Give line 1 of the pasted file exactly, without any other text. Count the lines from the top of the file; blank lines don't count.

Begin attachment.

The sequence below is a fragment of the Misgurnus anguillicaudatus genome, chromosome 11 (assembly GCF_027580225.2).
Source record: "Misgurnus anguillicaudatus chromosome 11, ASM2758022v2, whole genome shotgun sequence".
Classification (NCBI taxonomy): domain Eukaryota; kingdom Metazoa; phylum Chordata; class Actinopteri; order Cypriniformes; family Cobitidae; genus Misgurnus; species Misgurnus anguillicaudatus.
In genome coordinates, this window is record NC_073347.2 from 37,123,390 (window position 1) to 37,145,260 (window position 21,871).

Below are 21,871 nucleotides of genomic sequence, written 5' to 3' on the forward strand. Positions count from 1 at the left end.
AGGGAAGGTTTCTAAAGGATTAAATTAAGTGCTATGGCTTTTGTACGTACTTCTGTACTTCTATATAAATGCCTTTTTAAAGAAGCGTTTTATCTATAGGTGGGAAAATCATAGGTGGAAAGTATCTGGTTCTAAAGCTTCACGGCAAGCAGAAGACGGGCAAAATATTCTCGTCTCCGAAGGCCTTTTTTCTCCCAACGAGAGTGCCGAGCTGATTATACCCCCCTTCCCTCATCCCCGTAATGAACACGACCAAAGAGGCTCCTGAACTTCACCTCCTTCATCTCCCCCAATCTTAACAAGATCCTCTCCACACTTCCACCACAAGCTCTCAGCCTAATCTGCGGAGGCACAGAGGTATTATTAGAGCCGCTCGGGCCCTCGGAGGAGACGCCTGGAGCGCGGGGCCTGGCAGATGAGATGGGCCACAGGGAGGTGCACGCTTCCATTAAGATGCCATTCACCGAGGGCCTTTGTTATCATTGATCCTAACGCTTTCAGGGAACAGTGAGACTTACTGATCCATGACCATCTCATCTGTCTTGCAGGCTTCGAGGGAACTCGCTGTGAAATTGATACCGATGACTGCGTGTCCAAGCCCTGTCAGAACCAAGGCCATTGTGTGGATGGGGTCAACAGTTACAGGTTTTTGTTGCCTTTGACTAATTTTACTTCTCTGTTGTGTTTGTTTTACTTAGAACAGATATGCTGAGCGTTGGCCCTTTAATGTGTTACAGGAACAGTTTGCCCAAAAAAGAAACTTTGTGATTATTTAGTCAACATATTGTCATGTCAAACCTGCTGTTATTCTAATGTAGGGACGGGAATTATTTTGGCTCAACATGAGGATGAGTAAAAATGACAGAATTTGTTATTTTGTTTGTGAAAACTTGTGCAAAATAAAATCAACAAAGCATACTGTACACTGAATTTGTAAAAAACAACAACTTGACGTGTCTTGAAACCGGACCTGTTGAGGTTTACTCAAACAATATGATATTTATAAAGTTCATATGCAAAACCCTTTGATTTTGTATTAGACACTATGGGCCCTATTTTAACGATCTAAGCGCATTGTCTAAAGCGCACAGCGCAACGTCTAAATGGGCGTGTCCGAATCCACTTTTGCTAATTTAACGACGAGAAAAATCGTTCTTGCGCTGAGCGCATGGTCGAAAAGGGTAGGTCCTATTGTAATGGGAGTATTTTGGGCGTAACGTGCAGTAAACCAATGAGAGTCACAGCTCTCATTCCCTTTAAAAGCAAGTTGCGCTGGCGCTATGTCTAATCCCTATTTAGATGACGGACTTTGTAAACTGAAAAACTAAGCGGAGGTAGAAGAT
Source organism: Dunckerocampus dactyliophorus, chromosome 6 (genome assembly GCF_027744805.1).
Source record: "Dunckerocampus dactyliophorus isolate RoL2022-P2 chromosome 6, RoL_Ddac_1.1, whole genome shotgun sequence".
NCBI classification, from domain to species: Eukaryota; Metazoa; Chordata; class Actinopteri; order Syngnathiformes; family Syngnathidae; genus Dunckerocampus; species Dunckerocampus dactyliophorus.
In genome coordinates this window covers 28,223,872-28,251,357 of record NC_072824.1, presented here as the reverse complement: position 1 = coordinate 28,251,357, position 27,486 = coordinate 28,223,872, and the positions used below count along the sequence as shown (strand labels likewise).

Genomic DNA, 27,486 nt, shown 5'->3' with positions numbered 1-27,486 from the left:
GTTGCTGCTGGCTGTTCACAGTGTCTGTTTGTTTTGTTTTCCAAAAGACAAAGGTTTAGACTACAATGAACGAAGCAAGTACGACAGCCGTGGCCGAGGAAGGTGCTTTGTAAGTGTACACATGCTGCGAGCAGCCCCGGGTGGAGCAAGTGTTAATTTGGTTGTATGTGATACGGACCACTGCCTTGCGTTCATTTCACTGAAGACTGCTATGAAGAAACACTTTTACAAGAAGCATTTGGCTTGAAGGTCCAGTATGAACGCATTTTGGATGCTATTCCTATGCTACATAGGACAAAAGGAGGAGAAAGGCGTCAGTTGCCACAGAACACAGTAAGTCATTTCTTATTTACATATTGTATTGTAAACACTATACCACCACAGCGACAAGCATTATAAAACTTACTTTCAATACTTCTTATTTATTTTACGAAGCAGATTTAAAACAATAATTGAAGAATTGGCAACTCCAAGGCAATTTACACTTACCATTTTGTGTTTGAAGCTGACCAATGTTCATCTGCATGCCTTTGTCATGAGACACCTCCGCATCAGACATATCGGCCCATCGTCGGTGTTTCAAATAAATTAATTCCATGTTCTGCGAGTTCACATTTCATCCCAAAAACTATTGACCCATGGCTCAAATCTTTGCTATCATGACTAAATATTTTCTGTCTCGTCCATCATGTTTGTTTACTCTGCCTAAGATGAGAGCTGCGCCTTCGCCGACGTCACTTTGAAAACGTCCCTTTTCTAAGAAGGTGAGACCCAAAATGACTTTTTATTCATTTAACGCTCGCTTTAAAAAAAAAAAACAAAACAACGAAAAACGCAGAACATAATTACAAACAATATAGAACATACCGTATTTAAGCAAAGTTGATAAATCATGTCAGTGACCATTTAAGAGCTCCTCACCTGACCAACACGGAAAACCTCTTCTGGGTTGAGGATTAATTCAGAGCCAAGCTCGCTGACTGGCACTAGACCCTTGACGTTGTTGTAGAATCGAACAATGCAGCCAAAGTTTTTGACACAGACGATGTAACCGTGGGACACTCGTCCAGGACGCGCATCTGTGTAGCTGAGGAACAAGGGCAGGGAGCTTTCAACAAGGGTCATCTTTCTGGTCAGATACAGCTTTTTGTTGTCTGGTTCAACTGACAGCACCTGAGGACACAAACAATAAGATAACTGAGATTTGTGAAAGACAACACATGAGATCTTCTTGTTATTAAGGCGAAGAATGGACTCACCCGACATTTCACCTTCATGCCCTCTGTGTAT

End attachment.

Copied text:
The sequence below is a fragment of the Misgurnus anguillicaudatus genome, chromosome 11 (assembly GCF_027580225.2).